I've been a reviewer since February 2001, when I began writing for my local newspaper. In 2010 the paper did away with their arts section and I went completely online. I review science fiction, fantasy, urban fantasy and dystopian in young adult and mainstream adult. I'm also interested in travel writing, history, and general non-fiction, but my main focus is sci-fi/fantasy.
(Description nicked from B&N.com.)
“When the bond Maxine Kiss shares with the demons tattooed on her skin is deliberately severed, the demon hunter is left vulnerable and unprotected. For the first time in ten thousand years, the demons have a taste of freedom. And as the little demons grow more violent and unpredictable, Maxine starts to fear they will lose their minds without her. Reuniting won't be easy, since a greater temptation waits for these hellions: a chance to return to their lives as Reaper Kings, and unleash hell on Earth.”
It’s been quite a while since I read this series. I read the first three as they came out, and then I dawdled at getting to this one. As a result, I had forgotten a lot about the series and its characters and plot. I didn’t find it too difficult to get back into the swing of things, and mostly that was because of how memorable Liu’s characters are.
What always stood out for me were the demons: Zee, Aaz, Raw, Dek, and Mal. Quite inhuman, they still took on human-like qualities that came from long association with humans. Zee is the only one who talks, and he always seems genuinely fond of Maxine. Raw and Aaz eat anything, but have a fondness for chewing on teddy bears. Dek and Mal communicate by humming tunes that express what they’re feeling (for those of you familiar with Transformers, think Bumblebee as a large lizard). It has always been clear that they’re dangerous, but in this book, readers get to see them as the Reaper Kings, the entities that they were thousands of years ago.
Paradoxically, the fact that Zee and the boys are free from their bond to Maxine allows the author to show how strong that bond really is. Maxine is heartbroken at losing her connection to them, and she has to deal with feeling abandoned when they’re not constantly around her. But even though they have no mortal ties anymore, they still protect Maxine out of love for her. They’re still beings to be feared—even Maxine treads warily around them—but the very real affection between them all is one of the novel’s high points.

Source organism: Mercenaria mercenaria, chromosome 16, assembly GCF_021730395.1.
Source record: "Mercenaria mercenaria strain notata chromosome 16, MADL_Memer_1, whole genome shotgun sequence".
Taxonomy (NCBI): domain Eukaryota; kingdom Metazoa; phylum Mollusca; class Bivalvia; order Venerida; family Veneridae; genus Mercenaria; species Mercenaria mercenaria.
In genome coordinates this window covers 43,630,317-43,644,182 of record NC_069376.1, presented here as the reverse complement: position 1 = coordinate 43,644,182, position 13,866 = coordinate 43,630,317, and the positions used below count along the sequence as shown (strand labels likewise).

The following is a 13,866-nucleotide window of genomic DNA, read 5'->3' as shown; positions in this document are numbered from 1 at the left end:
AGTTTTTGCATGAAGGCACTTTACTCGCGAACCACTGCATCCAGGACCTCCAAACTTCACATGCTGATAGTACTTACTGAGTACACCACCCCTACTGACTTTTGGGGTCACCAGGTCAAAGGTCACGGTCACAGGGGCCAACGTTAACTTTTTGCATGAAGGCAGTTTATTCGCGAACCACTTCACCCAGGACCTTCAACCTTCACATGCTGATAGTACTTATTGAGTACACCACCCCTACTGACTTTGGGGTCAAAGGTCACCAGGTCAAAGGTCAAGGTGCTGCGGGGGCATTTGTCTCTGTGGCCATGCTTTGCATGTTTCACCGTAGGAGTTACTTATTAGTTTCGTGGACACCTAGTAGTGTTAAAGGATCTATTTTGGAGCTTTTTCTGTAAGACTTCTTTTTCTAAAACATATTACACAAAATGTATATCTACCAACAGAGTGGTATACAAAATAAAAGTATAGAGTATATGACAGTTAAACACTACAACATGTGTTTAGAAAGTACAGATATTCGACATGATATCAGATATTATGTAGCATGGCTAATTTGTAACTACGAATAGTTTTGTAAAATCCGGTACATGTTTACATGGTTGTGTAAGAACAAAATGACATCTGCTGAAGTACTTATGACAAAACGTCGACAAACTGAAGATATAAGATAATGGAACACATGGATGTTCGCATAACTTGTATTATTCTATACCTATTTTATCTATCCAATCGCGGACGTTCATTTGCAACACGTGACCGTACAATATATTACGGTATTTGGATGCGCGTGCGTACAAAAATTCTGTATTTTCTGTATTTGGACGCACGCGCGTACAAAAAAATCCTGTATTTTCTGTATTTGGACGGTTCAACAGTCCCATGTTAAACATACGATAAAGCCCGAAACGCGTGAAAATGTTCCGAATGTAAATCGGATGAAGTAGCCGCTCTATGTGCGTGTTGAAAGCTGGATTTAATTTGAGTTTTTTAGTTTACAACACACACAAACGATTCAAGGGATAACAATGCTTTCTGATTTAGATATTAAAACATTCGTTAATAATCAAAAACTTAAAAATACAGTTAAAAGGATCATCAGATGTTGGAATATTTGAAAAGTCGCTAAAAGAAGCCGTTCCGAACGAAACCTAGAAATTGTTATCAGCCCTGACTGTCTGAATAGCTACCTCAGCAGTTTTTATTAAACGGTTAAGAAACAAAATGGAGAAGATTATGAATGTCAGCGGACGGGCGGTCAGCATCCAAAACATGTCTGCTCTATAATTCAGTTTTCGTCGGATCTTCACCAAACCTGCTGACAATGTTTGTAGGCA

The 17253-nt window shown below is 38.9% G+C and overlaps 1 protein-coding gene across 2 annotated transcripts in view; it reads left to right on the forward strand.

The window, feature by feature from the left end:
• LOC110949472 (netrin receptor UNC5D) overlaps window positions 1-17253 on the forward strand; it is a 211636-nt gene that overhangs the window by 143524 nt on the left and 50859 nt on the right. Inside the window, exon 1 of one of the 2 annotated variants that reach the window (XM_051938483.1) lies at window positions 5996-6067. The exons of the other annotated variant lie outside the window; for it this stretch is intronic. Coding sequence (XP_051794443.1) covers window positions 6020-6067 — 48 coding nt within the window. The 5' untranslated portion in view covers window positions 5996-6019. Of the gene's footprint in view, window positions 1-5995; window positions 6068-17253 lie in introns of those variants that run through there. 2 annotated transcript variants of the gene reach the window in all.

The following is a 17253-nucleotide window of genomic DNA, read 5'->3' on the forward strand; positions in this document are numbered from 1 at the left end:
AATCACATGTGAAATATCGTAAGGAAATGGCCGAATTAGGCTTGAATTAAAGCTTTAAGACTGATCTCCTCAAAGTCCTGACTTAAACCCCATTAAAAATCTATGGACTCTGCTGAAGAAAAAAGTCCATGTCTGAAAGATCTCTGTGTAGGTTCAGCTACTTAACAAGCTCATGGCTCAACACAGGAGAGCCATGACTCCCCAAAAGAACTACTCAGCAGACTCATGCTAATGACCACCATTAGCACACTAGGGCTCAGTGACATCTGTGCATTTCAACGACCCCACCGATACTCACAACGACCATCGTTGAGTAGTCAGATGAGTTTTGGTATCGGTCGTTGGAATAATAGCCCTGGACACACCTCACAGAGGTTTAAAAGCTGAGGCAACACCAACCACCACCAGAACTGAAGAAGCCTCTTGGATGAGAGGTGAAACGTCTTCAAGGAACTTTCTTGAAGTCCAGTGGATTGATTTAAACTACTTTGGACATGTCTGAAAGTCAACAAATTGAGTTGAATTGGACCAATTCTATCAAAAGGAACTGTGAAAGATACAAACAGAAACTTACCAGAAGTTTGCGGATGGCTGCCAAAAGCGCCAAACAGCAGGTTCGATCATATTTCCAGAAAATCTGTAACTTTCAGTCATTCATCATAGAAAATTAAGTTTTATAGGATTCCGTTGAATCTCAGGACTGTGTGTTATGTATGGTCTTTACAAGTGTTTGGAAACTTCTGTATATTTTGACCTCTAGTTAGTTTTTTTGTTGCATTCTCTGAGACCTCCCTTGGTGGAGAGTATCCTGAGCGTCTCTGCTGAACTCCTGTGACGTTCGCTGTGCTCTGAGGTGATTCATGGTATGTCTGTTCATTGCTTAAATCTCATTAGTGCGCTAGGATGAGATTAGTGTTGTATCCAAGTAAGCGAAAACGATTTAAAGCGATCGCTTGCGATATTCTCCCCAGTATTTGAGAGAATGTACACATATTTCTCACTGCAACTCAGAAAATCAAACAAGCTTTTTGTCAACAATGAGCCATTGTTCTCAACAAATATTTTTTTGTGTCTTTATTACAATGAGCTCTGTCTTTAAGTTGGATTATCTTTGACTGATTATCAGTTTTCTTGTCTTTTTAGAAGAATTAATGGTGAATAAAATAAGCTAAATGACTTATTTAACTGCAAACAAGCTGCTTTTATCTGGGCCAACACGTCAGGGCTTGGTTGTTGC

I’m not quite sure I bought the reasoning behind the severing of Maxine’s bond to the demons. I’m not going to spoil it, obviously, but the explanation felt kind of thin to me. What breaking that bond was meant to accomplish is something that, to me, was rather trite. I didn’t think it ruined the book or anything, but I wish I’d gotten to the end and seen a better reason for why things fell out the way that they did. Readers do get to see more of the politics of the demon realm, though, and find out some of the background of their world. If it took a silly reason to get to all of that, I guess that’s okay.
This particular installment of the series came out more than two years ago, and I have the most recent one sitting on my shelf waiting to be read. I think I’ll be getting to it much quicker this time around, as I realize how much I missed Maxine and Zee and the boys. The Mortal Bone may have been created with some shaky reasoning for letting the demons go free, but I still enjoyed it and will be continuing with this series.
This review originally appeared on Owlcat Mountain on March 10, 2014.
Title provided by the publisher.